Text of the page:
Indigenous Australian musicians.

The new generation

Baker Boy sings an attractive brand of upbeat hip hop in English and his ancestral language of Yolgnu Matha. Denzel Baker often teams up with his cousin Yirrmal in songs like ‘Marryuna’ and ‘Ride’.

Jessica Mauboy is a successful singer and actress, who performs original pop and R&B songs and appeared in the movie The Sapphires. She achieved success with ‘Little Things’, ‘Selfish’ and ‘Butterfly’.

Electric Fields typify the new generation. The duo of vocalist Zaachariaha Fielding and keyboard player and producer Michael Ross combine modern electric-soul music with Aboriginal culture and sing in Pitjantjatjara, Yankunytjatjara and English.

JK-47 – Jacob Paulson, known professionally as JK47, is an Indigenous rapper and musician whose debut album is ‘Made for This’.

Alice Skye is a Wergaia singer and songwriter. In 2017, she was the Triple J Unearthed National Indigenous Winner.

Briggs, aka A B Original, aka Senator Briggs, aka the guy from Hilltop Hoods. Adam Briggs is rapper, record label owner, comedy writer, actor and author.

The pioneers

Many of the pioneering Aboriginal musicians sing heart-felt songs about the suffering and survival of Indigenous Australians, in ballads and folk music.

Archie Roach and Ruby Hunter form a highly respected duo who have written and performed many songs throughout their long careers. Songs such as ‘They Took the Children Away’ recount the Stolen Generation, during which the Australian Government stole Aboriginal children from their families. The husband and wife duo also campaigned tirelessly for Aboriginal rights. Hunter died in 2010, aged 54.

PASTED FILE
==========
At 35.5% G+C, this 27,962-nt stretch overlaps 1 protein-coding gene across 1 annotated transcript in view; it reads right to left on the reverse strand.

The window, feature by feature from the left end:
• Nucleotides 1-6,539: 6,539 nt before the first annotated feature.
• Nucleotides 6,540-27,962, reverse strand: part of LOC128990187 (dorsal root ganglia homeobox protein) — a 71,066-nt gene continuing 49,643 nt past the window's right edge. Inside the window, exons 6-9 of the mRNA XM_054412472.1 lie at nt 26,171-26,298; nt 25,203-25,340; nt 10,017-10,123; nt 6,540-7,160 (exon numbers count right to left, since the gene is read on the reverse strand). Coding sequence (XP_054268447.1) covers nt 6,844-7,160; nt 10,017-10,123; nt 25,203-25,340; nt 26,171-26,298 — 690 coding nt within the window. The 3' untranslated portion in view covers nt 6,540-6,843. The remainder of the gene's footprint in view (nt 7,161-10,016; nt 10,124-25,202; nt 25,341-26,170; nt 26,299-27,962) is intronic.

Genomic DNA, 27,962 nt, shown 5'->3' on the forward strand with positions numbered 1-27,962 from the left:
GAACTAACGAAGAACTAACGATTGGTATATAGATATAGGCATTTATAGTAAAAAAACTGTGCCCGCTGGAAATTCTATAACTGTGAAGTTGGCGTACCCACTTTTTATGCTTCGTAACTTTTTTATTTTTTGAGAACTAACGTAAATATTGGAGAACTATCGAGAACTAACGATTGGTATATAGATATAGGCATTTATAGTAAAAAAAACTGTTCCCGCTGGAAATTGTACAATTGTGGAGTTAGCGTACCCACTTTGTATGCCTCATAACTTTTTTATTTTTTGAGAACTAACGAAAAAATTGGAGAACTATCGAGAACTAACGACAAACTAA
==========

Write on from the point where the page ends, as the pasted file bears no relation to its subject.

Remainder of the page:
Jimmy Little was the most well-known Aboriginal singer of his era. During his six-decade career, he sang country and gospel music in the style of Nat King Cole and Jim Reeves. His won acclaim with the gospel song ‘Royal Telephone’ and the album ‘Messenger’. Little passed away in 2012.

Kev Carmody is an award winning singer / songwriter who is best known for recording the song ‘From Little Things Big Things Grow’ with Paul Kelly. Tracks such as “Black Deaths in Custody” and “Thou Shalt Not Steal” describe the ignorance and oppression experienced by Indigenous Australians.

Frank Yamma is a Pitjantjatjara singer-songwriter who performed as a solo and with his band Piranpa. His albums include ‘Countryma’n and ‘Uncle’, and feature heartfelt lyrics and moving delivery.

Ursula Yovich is best known as an actress, but is also an accomplished musician. She has appeared in numerous TV series, movies and theatre productions, and has won many awards for musical scores, scriptwriting and acting.

Rock on…